Episode 3.5: An Old Hope

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Spoilers in this one — don’t read it if you’re ever planning to see ROGUE ONE: A STAR WARS STORY.

THE FORCE AWAKENS had some kind of vestigial appeal for me because I was ten when STAR WARS came out. But it was also frustrating because, like most JJ Abrams joints, it was just a remake and remix of its original. Another, even bigger Death Star? Again? Are ideas so scarce?

This new one didn’t awaken the same sentimental warmth in me because there were fewer of the original actors and less of the original John Williams leitmotifs. I enjoyed all the design and the environments (though two rocky planets in the first act was a mistake: should’ve differentiated them more). They picked up the best designs elements of the Lucas-Kirschner-Marquand trilogy, ditched the dodgy bits, added a bunch more that were stylistically in keeping and of a high standard. But the characters and plot and dialogue — ugh. OK, dialogue was never the series’ strong suit, but one does remember a few lines. There’s basically one good line in this, from the blind guy.

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Just one of the many exciting action sequences in ROGUE ONE.

I think it’s maybe a good thing that this one was less good vs. evil, black-and-white. There’s more conflict within the Rebel Alliance. But the story is very fragmented. After the first sequence we flash forward fifteen years or so. Then we start following several plotlines at once — quite different from the neat, WIZARD OF OZ like linearity of Lucas’ first effort. We meet the hero quite late in that one, because Lucas realized he had to use the robots to guide us through the story — as memory serves: when the droids meet Princess Fisher, we can then follow her and meet Grand Moff Cushing, and from then on we can intercut between droids, Fisher and Cushing. Then the droids meet Luke Hammillwalker, and we can intercut between his POV and the others (but sparingly). Luke meets Alec Kenobi, and then they meet Harrison Solo and Mayhewbacca. We don’t meet anyone before the droids meet them, except the baddies, who we meet via a kind of relay with the Princess.

Here, we just meet people all the time, whenever the committee in charge of the film feel like it, so it’s a jumble. And though the threads do intertwine more tightly to bring us to a climax on one planet, it still results in one of those horrible intercutty all-at-once climaxes that became a problem around RETURN OF THE JEDI. (STAR WARS has one climax, EMPIRE has two, JEDI has three). And it features the most ludicrous data retrieval system ever conceived, basically based on that arcade game with the claw where you try to pick up gifts.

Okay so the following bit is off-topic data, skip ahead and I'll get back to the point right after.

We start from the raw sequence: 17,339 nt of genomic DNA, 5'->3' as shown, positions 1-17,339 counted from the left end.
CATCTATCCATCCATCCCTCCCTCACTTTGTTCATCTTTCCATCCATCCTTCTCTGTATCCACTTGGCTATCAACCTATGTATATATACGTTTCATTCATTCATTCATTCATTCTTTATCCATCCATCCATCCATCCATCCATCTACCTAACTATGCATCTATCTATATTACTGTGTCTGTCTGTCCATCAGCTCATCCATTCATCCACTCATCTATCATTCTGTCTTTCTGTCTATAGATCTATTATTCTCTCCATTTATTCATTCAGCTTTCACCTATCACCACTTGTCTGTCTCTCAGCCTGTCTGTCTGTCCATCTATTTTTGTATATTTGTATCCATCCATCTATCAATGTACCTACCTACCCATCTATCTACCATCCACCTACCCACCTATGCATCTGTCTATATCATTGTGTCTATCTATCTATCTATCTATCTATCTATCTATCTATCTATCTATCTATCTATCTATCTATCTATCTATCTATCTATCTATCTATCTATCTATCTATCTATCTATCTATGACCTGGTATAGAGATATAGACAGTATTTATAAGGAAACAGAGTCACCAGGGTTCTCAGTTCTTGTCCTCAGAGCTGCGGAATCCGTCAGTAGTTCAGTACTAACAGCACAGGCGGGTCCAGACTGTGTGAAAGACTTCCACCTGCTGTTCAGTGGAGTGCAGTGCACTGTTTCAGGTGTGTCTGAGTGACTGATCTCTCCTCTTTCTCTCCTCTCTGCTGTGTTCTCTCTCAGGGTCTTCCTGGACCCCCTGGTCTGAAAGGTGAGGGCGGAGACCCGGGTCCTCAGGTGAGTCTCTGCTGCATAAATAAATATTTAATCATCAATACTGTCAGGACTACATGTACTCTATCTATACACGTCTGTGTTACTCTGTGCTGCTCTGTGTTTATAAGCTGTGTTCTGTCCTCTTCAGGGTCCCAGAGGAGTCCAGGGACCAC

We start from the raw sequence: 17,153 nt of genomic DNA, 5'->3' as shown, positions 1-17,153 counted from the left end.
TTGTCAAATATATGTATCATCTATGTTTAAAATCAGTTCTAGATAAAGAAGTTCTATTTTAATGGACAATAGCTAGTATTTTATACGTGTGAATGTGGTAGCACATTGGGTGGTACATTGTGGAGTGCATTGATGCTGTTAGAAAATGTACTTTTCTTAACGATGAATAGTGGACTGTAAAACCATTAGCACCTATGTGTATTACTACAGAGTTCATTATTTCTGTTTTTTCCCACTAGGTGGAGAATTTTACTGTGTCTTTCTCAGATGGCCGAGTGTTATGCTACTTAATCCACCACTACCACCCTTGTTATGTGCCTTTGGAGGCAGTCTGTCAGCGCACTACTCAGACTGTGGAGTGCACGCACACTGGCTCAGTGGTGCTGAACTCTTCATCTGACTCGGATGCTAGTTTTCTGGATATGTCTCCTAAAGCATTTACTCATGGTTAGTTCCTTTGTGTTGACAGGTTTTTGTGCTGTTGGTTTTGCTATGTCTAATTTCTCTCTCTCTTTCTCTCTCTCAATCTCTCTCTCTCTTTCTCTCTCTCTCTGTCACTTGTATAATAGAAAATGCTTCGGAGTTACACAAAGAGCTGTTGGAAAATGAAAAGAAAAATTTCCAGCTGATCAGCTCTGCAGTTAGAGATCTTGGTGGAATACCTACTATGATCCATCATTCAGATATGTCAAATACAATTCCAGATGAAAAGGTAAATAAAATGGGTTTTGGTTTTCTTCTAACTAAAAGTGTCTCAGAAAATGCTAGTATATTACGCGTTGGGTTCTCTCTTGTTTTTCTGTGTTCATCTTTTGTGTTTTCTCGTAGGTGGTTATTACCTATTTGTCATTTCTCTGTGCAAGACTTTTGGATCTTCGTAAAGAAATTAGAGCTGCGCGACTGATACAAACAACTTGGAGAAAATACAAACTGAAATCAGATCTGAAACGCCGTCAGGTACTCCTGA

(I think the awful inefficiency of the filing system must be why the cloned Cushing blows up the Empire’s entire records office at the end, along with the planet it’s on. There is no other possible explanation. I mean, it can’t have been in order to get the two surviving rebels, can it?)

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WARS and TREK both tend to deal in a mixture of one-dimensional and two-dimensional characters. Monsters and robots are mostly one-dimensional. C-3PO has one characteristic, he’s prissy. Chewbacca is large. Yoda is wise. The flesh-and-blood actors who show their own face-skin have slightly more facets, partly because Lucas realized they needed more, but also just because human beings tend to bring additional messiness to anything they play. Harrison Ford tends to sound bored, so his character becomes cynical and also crooked but also bored. Luke is noble and naive but also shrill and whiny.

In ROGUE ONE, the blind guy believes in the force and his pal is defined entirely by his faithfulness to the blind guy. The actors bring a little more to the table with individual line readings, but really that’s all they get to work with. It’s hard to say what makes the nice English girl in this different from the nice English girl in FORCE AWAKENS, other than backstory. The robot sounds like C-3PO only an octave lower, to which is added Chewie’s signature character trait of largeness. I can’t put any names to any characteristics of Diego Luna except he’s brave and a little ruthless. Riz Ahmed gives the best performance but it’s a miracle, since he has almost nothing to work with. Fairly early on, his brain gets tentacle-raped by Forrest Whitaker’s fat squid, and he’s a bit traumatized for the duration of a scene. Letting his combat shock last throughout the movie would have actually given him a part to play. What we get in the end is a pretty magnificent example of an actor bringing an empty outline to life by sheer force of commitment to inhabiting it with his humanity.

And then there’s Forrest Whitaker’s cyborg guy — a one-dimensional character with a two-dimensional head.

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Elsewhere we have the CGI Carrie Fisher about which all one can say is it doesn’t work, and the CGI Peter Cushing which doesn’t work and is an insult to a fine actor’s memory. I don’t care that his secretary gave permission. The idea that a bunch of nerds at computers are going to turn another thin actor into Cushing is preposterous and offensive and the results bear that out. Martin Scorsese said that as a kid seeing Hammer movies, he admired Cushing and “the precision of his movements within the frame.” The clone version certainly moves precisely — but the result is just “cut scenes” from vidgames only with a more detailed complexion.

So, my question is — given the movie’s commendably bold decision to basically kill all its characters, did someone say, “Better not make them too appealing, or people will be upset?” That doesn’t seem likely, but it’s what it felt like when I watched the film.